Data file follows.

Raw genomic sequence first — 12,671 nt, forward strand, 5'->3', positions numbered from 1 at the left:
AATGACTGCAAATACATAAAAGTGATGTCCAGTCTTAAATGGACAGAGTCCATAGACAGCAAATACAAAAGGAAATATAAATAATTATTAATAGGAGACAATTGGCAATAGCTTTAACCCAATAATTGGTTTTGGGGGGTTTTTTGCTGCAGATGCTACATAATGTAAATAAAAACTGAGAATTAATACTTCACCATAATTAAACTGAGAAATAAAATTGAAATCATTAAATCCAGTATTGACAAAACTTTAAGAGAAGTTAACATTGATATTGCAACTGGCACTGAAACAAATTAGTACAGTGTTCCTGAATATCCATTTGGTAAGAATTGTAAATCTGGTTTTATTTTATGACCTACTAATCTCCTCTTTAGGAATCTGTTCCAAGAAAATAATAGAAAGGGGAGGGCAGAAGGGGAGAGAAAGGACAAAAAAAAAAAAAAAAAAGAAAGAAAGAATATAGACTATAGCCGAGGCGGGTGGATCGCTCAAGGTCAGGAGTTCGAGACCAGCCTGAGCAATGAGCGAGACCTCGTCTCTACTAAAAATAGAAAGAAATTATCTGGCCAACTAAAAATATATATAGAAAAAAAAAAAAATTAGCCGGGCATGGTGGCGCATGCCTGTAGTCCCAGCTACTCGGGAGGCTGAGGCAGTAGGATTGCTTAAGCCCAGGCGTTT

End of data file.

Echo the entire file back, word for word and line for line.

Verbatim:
Raw genomic sequence first — 12,671 nt, forward strand, 5'->3', positions numbered from 1 at the left:
AATGACTGCAAATACATAAAAGTGATGTCCAGTCTTAAATGGACAGAGTCCATAGACAGCAAATACAAAAGGAAATATAAATAATTATTAATAGGAGACAATTGGCAATAGCTTTAACCCAATAATTGGTTTTGGGGGGTTTTTTGCTGCAGATGCTACATAATGTAAATAAAAACTGAGAATTAATACTTCACCATAATTAAACTGAGAAATAAAATTGAAATCATTAAATCCAGTATTGACAAAACTTTAAGAGAAGTTAACATTGATATTGCAACTGGCACTGAAACAAATTAGTACAGTGTTCCTGAATATCCATTTGGTAAGAATTGTAAATCTGGTTTTATTTTATGACCTACTAATCTCCTCTTTAGGAATCTGTTCCAAGAAAATAATAGAAAGGGGAGGGCAGAAGGGGAGAGAAAGGACAAAAAAAAAAAAAAAAAAGAAAGAAAGAATATAGACTATAGCCGAGGCGGGTGGATCGCTCAAGGTCAGGAGTTCGAGACCAGCCTGAGCAATGAGCGAGACCTCGTCTCTACTAAAAATAGAAAGAAATTATCTGGCCAACTAAAAATATATATAGAAAAAAAAAAAAATTAGCCGGGCATGGTGGCGCATGCCTGTAGTCCCAGCTACTCGGGAGGCTGAGGCAGTAGGATTGCTTAAGCCCAGGCGTTT